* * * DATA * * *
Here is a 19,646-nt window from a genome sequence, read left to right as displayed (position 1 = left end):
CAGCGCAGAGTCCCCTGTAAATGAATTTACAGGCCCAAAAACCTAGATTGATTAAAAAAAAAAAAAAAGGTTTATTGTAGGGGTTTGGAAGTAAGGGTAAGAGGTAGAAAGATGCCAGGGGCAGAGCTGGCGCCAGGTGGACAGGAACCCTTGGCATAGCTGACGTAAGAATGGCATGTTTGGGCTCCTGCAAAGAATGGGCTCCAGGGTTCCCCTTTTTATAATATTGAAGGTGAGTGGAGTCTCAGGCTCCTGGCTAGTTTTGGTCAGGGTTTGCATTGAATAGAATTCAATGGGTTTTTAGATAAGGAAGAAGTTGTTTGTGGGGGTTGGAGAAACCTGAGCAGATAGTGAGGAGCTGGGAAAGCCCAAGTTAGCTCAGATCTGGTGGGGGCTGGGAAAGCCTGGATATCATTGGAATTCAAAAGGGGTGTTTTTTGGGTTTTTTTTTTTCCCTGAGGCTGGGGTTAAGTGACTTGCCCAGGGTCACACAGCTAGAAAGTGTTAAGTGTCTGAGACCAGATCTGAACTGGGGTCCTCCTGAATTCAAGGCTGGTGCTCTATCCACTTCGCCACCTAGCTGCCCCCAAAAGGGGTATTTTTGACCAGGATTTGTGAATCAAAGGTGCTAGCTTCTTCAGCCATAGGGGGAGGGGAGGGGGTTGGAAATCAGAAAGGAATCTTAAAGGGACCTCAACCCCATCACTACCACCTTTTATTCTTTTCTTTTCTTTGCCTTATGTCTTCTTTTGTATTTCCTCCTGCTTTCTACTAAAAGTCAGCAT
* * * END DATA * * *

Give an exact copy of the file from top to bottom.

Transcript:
Here is a 19,646-nt window from a genome sequence, read left to right as displayed (position 1 = left end):
CAGCGCAGAGTCCCCTGTAAATGAATTTACAGGCCCAAAAACCTAGATTGATTAAAAAAAAAAAAAAAGGTTTATTGTAGGGGTTTGGAAGTAAGGGTAAGAGGTAGAAAGATGCCAGGGGCAGAGCTGGCGCCAGGTGGACAGGAACCCTTGGCATAGCTGACGTAAGAATGGCATGTTTGGGCTCCTGCAAAGAATGGGCTCCAGGGTTCCCCTTTTTATAATATTGAAGGTGAGTGGAGTCTCAGGCTCCTGGCTAGTTTTGGTCAGGGTTTGCATTGAATAGAATTCAATGGGTTTTTAGATAAGGAAGAAGTTGTTTGTGGGGGTTGGAGAAACCTGAGCAGATAGTGAGGAGCTGGGAAAGCCCAAGTTAGCTCAGATCTGGTGGGGGCTGGGAAAGCCTGGATATCATTGGAATTCAAAAGGGGTGTTTTTTGGGTTTTTTTTTTTCCCTGAGGCTGGGGTTAAGTGACTTGCCCAGGGTCACACAGCTAGAAAGTGTTAAGTGTCTGAGACCAGATCTGAACTGGGGTCCTCCTGAATTCAAGGCTGGTGCTCTATCCACTTCGCCACCTAGCTGCCCCCAAAAGGGGTATTTTTGACCAGGATTTGTGAATCAAAGGTGCTAGCTTCTTCAGCCATAGGGGGAGGGGAGGGGGTTGGAAATCAGAAAGGAATCTTAAAGGGACCTCAACCCCATCACTACCACCTTTTATTCTTTTCTTTTCTTTGCCTTATGTCTTCTTTTGTATTTCCTCCTGCTTTCTACTAAAAGTCAGCAT